2. Personal Worthiness. The Lord requires clean hands and a pure heart. It is hard to fill a cup when it is already full. Sometimes the cup needs to be cleaned before you can reuse it. This means that he needs you to represent him as you speak, listen, and serve. Since he is spiritually pure and clean, he asks you to be spiritually pure and clean. Becoming worthy does not mean you must be perfect. It means that you are willing to take his name upon you and try every day to keep his commandments and your covenants. When you think that you're pure and clean already, you're probably right. So, what's next for you? You might consider improving your prayers to have higher-quality conversations with God. Or, you may learn to become keenly aware of spiritual promptings and follow them with exactness. And you could develop your spiritual gifts from your patriarchal blessings. In the end, the Lord wants YOU to become like HIM.
3: Work and Self-Reliance. Being a missionary for the church of Jesus Christ is a lot of work. You wake up every day at 6:30 AM and go to bed at 10:30 PM. You will dedicate your entire day to serving the Lord. That's 16 hours day after day. When was the last time you worked a 16-hour day? If you haven't, I invite you to do it for at least two days in a row and then tell me what your experience was like. Were you tired? Or were you productive and enlivened?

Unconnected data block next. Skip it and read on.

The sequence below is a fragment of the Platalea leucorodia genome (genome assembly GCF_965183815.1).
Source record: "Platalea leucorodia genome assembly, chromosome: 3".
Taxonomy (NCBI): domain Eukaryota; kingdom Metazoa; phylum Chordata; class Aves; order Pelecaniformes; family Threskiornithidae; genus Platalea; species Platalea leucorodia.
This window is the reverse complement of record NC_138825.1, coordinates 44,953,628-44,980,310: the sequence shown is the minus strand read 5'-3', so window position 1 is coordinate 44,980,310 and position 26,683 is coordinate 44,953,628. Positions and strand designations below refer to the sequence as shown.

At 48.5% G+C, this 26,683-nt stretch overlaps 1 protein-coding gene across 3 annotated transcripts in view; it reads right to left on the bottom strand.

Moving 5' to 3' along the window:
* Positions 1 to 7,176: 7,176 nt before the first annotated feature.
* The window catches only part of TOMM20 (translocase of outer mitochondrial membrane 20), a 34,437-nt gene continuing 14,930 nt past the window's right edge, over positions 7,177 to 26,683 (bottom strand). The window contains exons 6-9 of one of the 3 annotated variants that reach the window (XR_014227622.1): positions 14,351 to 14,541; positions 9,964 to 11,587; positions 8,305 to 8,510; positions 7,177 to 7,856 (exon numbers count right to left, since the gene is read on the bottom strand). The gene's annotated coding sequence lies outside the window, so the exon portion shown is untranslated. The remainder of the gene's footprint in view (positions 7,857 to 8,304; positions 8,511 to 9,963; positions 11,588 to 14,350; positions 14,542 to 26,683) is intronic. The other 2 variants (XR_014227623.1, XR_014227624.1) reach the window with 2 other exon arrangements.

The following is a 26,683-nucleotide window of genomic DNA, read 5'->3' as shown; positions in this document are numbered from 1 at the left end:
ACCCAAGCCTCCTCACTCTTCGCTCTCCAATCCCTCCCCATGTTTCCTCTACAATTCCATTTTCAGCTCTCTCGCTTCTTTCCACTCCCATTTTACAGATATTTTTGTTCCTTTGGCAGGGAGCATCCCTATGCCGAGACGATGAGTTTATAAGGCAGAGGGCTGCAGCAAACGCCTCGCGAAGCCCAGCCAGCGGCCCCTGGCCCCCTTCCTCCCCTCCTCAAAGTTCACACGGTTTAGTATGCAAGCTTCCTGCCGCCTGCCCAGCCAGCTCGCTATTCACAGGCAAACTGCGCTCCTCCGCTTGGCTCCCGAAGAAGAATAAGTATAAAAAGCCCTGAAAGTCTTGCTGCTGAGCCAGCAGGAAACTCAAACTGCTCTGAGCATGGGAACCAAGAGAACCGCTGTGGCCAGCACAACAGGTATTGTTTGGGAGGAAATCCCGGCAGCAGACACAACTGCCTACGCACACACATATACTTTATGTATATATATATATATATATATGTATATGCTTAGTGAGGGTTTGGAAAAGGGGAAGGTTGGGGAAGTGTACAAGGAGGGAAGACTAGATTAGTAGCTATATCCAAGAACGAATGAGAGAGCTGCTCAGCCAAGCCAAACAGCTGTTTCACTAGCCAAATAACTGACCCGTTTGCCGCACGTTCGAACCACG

One of the ways to prepare for the long working hours is to get a part- or full-time job. If you haven't worked a job before, it's a great practice run, and you'll get paid while doing it. It doesn't have to be a glamorous or even a perfect job.
As a missionary, you will be responsible for managing a schedule and sticking to it. You will also be required to go grocery shopping, cook for yourself, wash, iron, fold your clothes, and clean your apartment.
When I was preparing for my mission, I did all of these things a few months before I went to the MTC to get myself into the habit. When I was in the MTC, I didn't know I needed to buy laundry detergent until I saw my companion buying detergent. It's the simple things that you take for granted when living with your parents that you learn that you need to do on your own.